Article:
card


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Related to card: birthday card, card games

card

1
1. 
a. short for playing card
b. (as modifier): a card game
c. (in combination): cardsharp
2. See compass card
3. Horse racing a daily programme of all the races at a meeting, listing the runners, riders, weights to be carried, distances to be run, and conditions of each race
4. short for printed circuit card See printed circuit See also cards

card

2
(formerly) a machine or comblike tool for carding fabrics or for raising the nap on cloth

card

[kärd]
(electronics)
A printed circuit board or other arrangement of miniaturized components that can be plugged into a computer or peripheral device.

card

(1)
A circuit board.

card

(2)

card

(hypertext)
An alternative term for a node in a system (e.g. HyperCard, Notecards) in which the node size is limited.
References in classic literature ?
Please place your money on the cards or I may get muddled in the reckoning.
So I ask you to put the money on your cards," replied Dolokhov.
As he sat musing over his cigarette his eyes fell upon a mirror before him, and in it he saw reflected a table at which four men sat at cards.
The man remained standing where he could watch the Frenchman's cards.
The two new cards lay face down on the table where they had been dealt to him.
Kearns himself drew two cards, but did not look at them.
Now bully boy,' said the stout man, raising his eyes from his cards for the first time, 'can't you let him speak?
And lastly, seated on some of the back benches, where they had already taken up their positions for the evening, were divers unmarried ladies past their grand climacteric, who, not dancing because there were no partners for them, and not playing cards lest they should be set down as irretrievably single, were in the favourable situation of being able to abuse everybody without reflecting on themselves.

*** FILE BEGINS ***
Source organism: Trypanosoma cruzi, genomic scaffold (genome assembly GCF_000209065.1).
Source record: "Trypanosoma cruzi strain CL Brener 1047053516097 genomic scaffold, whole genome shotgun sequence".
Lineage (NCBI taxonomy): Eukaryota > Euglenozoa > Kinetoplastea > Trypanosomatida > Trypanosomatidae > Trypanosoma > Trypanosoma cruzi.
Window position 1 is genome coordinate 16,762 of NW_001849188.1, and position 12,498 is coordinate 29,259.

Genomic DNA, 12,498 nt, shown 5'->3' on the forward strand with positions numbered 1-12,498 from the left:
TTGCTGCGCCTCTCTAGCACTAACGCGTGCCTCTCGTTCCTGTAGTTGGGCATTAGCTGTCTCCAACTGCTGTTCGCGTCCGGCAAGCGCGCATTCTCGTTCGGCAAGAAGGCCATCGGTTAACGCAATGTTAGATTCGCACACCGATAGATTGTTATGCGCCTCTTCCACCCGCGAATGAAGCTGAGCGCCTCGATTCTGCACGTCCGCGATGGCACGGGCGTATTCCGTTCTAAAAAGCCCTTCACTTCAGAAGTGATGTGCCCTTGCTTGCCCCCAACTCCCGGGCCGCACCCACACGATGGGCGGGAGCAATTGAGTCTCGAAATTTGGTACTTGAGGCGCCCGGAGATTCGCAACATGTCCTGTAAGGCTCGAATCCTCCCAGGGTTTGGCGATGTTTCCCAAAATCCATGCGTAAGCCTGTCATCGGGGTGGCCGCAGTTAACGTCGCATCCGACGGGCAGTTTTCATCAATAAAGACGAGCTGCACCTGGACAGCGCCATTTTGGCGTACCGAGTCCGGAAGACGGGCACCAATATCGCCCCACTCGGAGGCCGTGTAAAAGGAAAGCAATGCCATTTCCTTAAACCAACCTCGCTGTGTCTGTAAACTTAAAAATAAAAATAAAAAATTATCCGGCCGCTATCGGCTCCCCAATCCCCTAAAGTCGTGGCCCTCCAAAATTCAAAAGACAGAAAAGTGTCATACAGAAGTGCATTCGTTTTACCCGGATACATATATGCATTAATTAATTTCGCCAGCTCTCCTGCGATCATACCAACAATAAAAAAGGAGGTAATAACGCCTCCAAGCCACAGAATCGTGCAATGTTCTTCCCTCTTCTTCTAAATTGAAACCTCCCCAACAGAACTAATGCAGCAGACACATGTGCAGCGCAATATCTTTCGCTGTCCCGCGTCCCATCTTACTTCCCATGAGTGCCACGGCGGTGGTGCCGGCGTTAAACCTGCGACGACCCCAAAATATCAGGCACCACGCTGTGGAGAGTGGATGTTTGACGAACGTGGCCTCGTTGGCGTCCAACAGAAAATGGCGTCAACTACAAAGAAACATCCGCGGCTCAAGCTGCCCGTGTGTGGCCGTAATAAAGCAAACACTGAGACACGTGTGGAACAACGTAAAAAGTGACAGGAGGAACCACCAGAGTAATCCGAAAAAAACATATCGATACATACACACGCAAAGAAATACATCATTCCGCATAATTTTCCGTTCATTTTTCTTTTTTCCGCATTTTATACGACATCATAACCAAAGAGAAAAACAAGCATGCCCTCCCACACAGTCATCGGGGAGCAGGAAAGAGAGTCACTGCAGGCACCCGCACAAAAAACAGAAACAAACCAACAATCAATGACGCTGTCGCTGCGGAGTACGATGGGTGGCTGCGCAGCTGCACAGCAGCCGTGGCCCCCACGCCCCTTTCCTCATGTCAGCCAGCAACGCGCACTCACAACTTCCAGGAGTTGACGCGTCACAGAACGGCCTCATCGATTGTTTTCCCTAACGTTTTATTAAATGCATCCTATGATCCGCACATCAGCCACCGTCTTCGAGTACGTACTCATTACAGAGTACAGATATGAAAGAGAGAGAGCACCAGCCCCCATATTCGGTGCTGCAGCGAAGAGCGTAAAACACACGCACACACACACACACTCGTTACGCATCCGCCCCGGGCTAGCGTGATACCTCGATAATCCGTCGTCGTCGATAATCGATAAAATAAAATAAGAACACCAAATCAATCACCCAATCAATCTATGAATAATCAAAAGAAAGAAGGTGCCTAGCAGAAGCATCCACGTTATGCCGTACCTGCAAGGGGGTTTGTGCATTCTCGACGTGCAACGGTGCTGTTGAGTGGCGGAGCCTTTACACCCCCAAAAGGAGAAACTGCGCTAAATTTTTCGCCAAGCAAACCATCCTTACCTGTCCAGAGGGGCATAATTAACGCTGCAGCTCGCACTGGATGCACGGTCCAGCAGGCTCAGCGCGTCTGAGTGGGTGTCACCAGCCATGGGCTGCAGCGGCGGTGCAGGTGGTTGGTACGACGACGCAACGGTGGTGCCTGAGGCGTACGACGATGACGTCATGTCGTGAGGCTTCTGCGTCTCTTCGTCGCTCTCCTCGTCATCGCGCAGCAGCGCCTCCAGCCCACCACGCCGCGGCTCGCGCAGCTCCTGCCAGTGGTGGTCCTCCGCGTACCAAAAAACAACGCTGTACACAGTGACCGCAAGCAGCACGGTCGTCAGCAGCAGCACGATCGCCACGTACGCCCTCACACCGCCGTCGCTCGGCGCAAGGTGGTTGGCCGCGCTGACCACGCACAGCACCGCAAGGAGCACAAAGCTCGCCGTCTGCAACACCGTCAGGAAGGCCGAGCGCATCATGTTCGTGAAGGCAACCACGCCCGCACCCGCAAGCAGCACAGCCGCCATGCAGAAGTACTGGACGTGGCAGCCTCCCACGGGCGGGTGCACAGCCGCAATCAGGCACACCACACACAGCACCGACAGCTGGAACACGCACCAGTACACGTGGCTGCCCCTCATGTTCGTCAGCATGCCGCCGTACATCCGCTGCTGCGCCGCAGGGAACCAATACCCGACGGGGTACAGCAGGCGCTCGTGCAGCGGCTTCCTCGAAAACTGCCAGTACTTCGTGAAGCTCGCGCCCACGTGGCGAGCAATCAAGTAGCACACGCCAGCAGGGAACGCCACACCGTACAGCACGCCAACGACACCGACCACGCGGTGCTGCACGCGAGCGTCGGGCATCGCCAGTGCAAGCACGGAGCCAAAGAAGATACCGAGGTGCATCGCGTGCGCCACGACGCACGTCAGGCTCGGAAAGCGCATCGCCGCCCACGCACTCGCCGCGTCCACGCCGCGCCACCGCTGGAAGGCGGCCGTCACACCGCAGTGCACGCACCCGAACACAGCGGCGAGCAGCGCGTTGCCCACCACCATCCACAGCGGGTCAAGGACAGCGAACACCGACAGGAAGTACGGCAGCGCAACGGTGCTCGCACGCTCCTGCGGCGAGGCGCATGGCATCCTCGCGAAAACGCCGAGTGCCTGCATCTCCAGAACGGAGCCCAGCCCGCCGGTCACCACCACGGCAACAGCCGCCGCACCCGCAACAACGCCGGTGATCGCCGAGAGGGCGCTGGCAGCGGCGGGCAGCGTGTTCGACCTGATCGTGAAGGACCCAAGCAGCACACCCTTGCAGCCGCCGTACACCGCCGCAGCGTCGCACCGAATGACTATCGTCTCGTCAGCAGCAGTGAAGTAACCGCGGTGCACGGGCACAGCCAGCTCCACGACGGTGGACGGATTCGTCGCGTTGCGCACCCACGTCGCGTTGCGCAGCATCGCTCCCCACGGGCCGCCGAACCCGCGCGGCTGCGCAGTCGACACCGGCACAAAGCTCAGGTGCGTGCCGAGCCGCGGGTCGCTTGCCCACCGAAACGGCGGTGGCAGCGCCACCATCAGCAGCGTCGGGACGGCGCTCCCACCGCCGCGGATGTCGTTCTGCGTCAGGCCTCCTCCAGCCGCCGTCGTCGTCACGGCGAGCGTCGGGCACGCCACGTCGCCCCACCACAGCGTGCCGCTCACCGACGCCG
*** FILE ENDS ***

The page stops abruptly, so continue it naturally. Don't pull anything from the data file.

I saw cards on the table, but no gold; only a heap of little written papers, and these all on Cluny's side.
And whereas there is now hardly a town of France or Italy in which you shall not see some noble countryman of our own, with that happy swagger and insolence of demeanour which we carry everywhere, swindling inn-landlords, passing fictitious cheques upon credulous bankers, robbing coach- makers of their carriages, goldsmiths of their trinkets, easy travellers of their money at cards, even public libraries of their books--thirty years ago you needed but to be a Milor Anglais, travelling in a private carriage, and credit was at your hand wherever you chose to seek it, and gentlemen, instead of cheating, were cheated.
Nothing can make matters worse than they are," she thought, despairingly, as Arnold dealt the cards for her.
Then he shrugged his shoulders and gathered up the cards.